Assessing the races (or lack thereof) with one month remaining (cont.)
Current leader: Philadelphia Phillies, 76-53.
Contenders: Atlanta Braves, 70-62, 7 1/2 games out.
We use the word "contenders" very loosely here. Barring a Mets-like collapse, the Phillies have all but wrapped up the NL East. The only thing keeping the Braves alive is their effective and deep starting pitching staff, which just got even better when Tim Hudson came off the disabled list.
The problem for the Braves, of course, is if there's one team in the NL that can match their starting pitching depth, it's the Phillies, especially now that Cliff Lee and Pedro Martinez have joined forces with Cole Hamels, J.A. Happ and Joe Blanton. Moreover, the Braves don't have an offense that can keep them in games like the Phillies' can. Philadelphia leads the league in runs scored, home runs, slugging percentage and OPS, and boasts four players (Ryan Howard, Jayson Werth, Raul Ibanez, Chase Utley) who will finish the year with at least 30 home runs. Atlanta doesn't have a single player with more than 17.
Key series: The Phillies play the Braves Sept. 18-20 in Atlanta, but if the Braves haven't made a serious move by then, even a sweep may not be enough to keep their title hopes alive.
Predicted division winner: Phillies.
Current leader: St. Louis Cardinals, 78-55.
Surely Tony La Russa can find something with which to occupy his lawyer's mind over the last month of the season, because he no longer needs to worry about winning his 12th division title in 31 years as a manager. He can decide which of his Cy Young-contending starters (Chris Carpenter or Adam Wainwright) should start their playoff opener, just how many more at-bats Albert Pujols needs to wrap up his second straight NL MVP, and how to keep Matt Holliday swinging a red-hot bat.
Just when it looked like the Cubs might finally rise up and snatch the NL Central crown that had seemed theirs for the taking all year long, they instead tripped over themselves in a can't-look-away disaster that included ugly incidents on the field and meltdowns and finger-pointing off it. They caught the Cardinals atop the NL Central in early August but have gone just 9-15 since, nose-diving to a season-worst 10 1/2 games out of first place. Even if the Cardinals were to go 14-15 over their remaining 29 games -- which seems highly unlikely given that they have the NL's best record at 29-13 in the second half -- the Cubs would have to go 26-6 to catch them. Not happening.
Key series: Sept. 18-20, Cubs at Cardinals. Don't bet on it, but if these two continue playing the way they have for the past month, there's a chance the Cardinals could clinch the division title on their home field against their archrivals. Otherwise, the clinching will almost certainly have to come on the road, as the Cards don't return to St. Louis until a season-ending three-game set with the Brewers.
Predicted division winner: Cardinals.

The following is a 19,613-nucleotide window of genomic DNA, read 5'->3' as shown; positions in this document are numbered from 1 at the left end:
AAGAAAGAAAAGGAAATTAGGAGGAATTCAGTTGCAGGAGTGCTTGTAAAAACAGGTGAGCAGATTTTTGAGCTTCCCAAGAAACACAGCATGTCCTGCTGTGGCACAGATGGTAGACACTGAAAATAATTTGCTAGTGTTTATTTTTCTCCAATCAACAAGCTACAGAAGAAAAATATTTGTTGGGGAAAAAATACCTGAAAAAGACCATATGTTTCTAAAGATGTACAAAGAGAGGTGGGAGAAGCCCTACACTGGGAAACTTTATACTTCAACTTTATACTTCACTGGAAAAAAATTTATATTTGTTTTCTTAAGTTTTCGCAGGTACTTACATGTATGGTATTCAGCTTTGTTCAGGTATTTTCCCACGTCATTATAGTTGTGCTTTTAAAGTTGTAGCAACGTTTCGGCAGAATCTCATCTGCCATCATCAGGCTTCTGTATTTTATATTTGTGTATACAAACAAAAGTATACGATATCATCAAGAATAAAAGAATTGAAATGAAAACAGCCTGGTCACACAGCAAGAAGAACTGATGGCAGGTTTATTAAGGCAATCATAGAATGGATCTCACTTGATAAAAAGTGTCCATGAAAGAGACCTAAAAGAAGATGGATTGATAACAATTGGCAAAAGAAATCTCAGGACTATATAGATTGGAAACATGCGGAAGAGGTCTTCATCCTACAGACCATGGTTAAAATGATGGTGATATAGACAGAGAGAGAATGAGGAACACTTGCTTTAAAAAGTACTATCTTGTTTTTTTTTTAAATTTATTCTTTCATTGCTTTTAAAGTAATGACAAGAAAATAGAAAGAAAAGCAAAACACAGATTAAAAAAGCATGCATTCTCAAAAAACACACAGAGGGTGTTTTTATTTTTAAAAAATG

Current leader: Los Angeles Dodgers, 78-54.
The Dodgers have steadied themselves after a rough stretch, and despite a losing record in August and watching the Rockies catch fire, they entered September with a 5 1/2 game lead, only 2 1/2 worse than at the start of August. In fact, all their recent slump seems to have done is scare them straight.
Rather than rest on having the best record in the National League and being in first place all but six days this year, they went out and got better and deeper, adding veterans Vicente Padilla, Ronnie Belliard, Jim Thome and Jon Garland in the past week. The offense is superb, leading the league in hitting and on-base percentage and ranking third in runs scored. Another bonus: Their bullpen has been outstanding this year, leading the majors in both ERA (3.22, half a run better than the runner-up Red Sox) and batting average against (.229).
The schedule is especially beneficial down the stretch: In addition to 11 games against the woeful Diamondbacks and Padres, the Dodgers out-of-division competition consists entirely of 10 games against the last-place Nationals and Pirates.
The Rockies have finally cooled off after a torrid stretch that lasted three months and took them from 12 games under .500 in May to 18 games over .500 in late August, an incredible 30 game turnaround. Did they peak too soon? As usual, the offense is dangerous, ranking second in the league in runs, home runs, on-base percentage and slugging percentage, though they have been plagued by strikeouts at times (only the Diamondbacks and Rangers whiff more often).
The Giants have managed to hang in the race despite a dreadful offense that has only one true threat (third baseman Pablo Sandoval). For all they have gotten from Matt Cain, and the stunning turnaround notched by Barry Zito, their season rests on the slight frame of Tim Lincecum, who leads the league in innings pitched and is second in total pitches thrown. Lincecum was given an extra day of rest this week in an effort to keep him as fresh as possible down the stretch. After his start Thursday in Philadelphia, if he continues to pitch every fifth game, he'd make only five more starts. The Giants probably can't afford to waste any of them if they are to get back to the playoffs for the first time in six years.
Key series: Sept. 11-13, Dodgers at Giants; Sept. 14-16, Rockies at Giants; Sept. 18-20, Giants at Dodgers; October 2-4, Rockies at Dodgers.
Predicted division winner: Dodgers.
MLB Truth & Rumors